Humanity was to function in the same way. We are reflections, rough representations of the Creator in ways that his other creatures are not (Intimate Allies, 18). You are God’s representative on earth. There is no higher calling. When we create, and excel at something and are able to stand back and admire what we have created and accomplished through His power and creativity at work in us image-bearers, we are most like the image of God as it is presented in Genesis 1 and 2.

Because we are made in God’s image, we are capable of great things in the area of mathematics, science, technology, philosophy, the arts, sports, medicine, construction, and serving causes that change people’s lives, and so on and so forth. Our greatness is a result of God’s image in us. We reflect the glory of our Maker. Knowing that we are fulfilling God’s purpose of representation in our world and moving the largers story along, is the only thing that really gives rest to the restless human heart.

Like so many worldviews today (like atheism or secular humanism), we still have communities of people who will deny that we are image-bearers, either by denouncing the existence of the King or offering naturalistic explanations for how we came to exist. As a result, life purpose is lost, our image-bearing status is denied. Oh, there are still people to love, places to go, adventures to live. But there is no God to reflect. Cut off from this connection, we don’t view people right, we don’t view our jobs right, and we don’t fully live the adventure of making an eternal difference.

In a post-Fallen world, God’s image has become marred; it is defaced but not erased. In this defaced state, we don’t create or do things or admire what we’ve created for the right reasons. We use our abilities to do evil things sometimes or to selfishly enjoy the benefits that they bring. And instead of creating in community, we fragment into disunity, filled with jealousy, envy, pride, sloth, and wasted potential.

The glory of the Creator in you is demonstrated when you find yourself enjoying God, created in His image, reflecting His purposes, caught up in His love-story, and partnering with Him to restore a broken humanity. The body He gave you to live in; the globe He gave you to live on; the abilities He infused you with; the brain he placed in your cranium; the property and possessions He has allowed you to own – it’s all to be creatively shaped, cared for, and used in a way that reflects the One whose image you bear.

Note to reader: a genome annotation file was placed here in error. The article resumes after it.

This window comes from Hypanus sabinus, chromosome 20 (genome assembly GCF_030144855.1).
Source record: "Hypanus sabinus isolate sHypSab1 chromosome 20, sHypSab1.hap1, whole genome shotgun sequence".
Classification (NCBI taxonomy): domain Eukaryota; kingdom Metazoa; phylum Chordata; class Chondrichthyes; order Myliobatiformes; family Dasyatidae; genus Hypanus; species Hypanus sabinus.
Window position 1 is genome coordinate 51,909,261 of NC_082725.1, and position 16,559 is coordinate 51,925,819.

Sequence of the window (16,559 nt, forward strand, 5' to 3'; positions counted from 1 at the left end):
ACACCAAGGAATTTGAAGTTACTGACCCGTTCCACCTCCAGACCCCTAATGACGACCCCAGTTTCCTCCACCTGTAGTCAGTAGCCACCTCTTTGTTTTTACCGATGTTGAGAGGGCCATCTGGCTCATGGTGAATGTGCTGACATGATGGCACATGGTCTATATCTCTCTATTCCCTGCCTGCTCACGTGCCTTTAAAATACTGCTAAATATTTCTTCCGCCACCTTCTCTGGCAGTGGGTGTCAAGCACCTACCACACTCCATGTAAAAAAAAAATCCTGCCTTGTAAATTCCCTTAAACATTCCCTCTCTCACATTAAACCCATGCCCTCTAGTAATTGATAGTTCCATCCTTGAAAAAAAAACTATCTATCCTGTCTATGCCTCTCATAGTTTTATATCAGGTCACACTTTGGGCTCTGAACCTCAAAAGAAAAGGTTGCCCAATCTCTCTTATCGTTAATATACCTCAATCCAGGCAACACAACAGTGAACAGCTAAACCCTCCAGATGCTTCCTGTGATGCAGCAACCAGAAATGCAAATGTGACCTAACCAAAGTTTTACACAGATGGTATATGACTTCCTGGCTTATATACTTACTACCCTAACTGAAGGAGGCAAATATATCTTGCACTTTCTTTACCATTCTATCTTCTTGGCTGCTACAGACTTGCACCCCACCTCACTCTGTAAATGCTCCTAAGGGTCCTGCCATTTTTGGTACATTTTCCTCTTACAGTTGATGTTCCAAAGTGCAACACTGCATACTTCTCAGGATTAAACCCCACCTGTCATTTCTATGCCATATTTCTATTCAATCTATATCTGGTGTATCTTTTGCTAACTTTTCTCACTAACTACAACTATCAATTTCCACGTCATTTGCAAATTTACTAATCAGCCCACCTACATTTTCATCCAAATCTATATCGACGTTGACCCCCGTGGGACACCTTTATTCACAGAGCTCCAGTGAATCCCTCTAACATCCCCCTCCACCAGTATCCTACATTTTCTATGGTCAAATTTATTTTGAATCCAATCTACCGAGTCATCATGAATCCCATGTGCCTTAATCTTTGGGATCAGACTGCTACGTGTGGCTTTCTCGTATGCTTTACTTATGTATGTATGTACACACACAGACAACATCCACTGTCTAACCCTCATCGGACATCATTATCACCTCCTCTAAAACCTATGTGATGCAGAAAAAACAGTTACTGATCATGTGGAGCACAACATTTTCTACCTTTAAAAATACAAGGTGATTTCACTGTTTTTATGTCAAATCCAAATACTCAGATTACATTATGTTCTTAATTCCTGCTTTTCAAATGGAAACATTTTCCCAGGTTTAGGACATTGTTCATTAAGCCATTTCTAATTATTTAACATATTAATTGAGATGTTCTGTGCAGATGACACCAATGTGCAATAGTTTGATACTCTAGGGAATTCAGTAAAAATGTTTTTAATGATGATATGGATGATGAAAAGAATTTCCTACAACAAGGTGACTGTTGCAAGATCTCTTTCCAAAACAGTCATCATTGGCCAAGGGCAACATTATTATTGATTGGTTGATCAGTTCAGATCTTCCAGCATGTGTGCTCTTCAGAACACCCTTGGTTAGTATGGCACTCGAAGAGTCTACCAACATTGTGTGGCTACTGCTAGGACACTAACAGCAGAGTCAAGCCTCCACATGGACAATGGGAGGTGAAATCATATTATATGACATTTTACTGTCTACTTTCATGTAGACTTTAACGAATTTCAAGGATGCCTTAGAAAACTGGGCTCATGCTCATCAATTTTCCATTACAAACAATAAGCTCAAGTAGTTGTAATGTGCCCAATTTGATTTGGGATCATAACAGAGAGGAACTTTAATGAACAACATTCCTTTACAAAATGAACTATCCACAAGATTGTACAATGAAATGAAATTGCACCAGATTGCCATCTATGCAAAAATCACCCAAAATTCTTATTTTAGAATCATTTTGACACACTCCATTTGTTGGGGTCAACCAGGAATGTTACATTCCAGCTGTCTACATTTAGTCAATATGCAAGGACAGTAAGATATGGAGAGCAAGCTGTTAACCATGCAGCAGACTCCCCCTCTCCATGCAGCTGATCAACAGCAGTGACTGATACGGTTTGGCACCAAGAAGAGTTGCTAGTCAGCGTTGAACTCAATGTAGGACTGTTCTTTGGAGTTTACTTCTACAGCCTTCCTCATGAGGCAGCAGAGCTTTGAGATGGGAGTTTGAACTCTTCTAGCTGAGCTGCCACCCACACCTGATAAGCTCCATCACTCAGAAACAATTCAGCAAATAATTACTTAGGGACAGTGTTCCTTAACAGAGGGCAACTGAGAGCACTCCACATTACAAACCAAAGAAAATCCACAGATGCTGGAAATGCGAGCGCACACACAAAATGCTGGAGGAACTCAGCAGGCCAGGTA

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Filed under Atheism, God, Image of God, Imago Dei

Why are There so Many Atheism Blogs? – Part 2

The Image of God – Even in an Atheistic Blog

Genesis 1:27 So God created man in his own image, in the image of God he created him; male and female he created them.

Mankind is made in the image of God. What does this mean? Simply stated, we reflect our Creator.

Dorothy Sayers has questioned: “How then can [man] be said to resemble God? Is it his immortal soul, his rationality, his self-consciousness, his free will, or what, that gives him a claim to this rather startling distinction? A case may be argued for all these elements in the complex nature of man (The Whimsical… 114).” What she goes on to state is that we can observe God in Genesis 1 and begin to understand what or Who it is that we are reflecting. One of the things that stands out is our creativity. Like God, we love to create.

We love to write stories (even untrue ones reflect a bit of God’s image in us through the very fact that we are writing at all), produce movies (even immoral ones express some of God’s image as we tell a story we love), express poetry (even bad poetry indicates a measure of artistic expression), – you’re getting the picture now…

…We build buildings, create community, assemble machines, produce websites, explore the unknown, construct a great meal, and build a family with our spouse, and even write a blog. And even if that blog is atheistic – it still expresses God’s image.

We love to create! And what we create is not complete until it has been offered and shared with others in community. This is ironic for atheists, who proport that they don’t believe in God, but yet they reflect His image by bloging in community so much. They are expressing God’s image, even while they deny His existence.

By the way, these “reflective images” don’t sound like a machine to me for some reason? This is a living person we’re talking about here, shaped by God, not a collection of chemicals, or at one time cosmic garbage. These things we make are not distorted physical drives; they are expressions of God in us. It’s unique to human beings. (How many dogs do you see admiring a sunset in the evening?)

In Genesis, God said it was all good after the first week of creation, and then he told Adam and Eve, “Now, you guys keep this going. Keep creating and shaping, knowing and loving.”

To all people, including atheists, keep blogging! You are a reflection of the One you deny. But what do you say? Let’s polish His image, rather than tarnish it.

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Filed under Agnosticism, Atheism, Christian Worldview, God, Image of God, Imago Dei, Theism, Worldview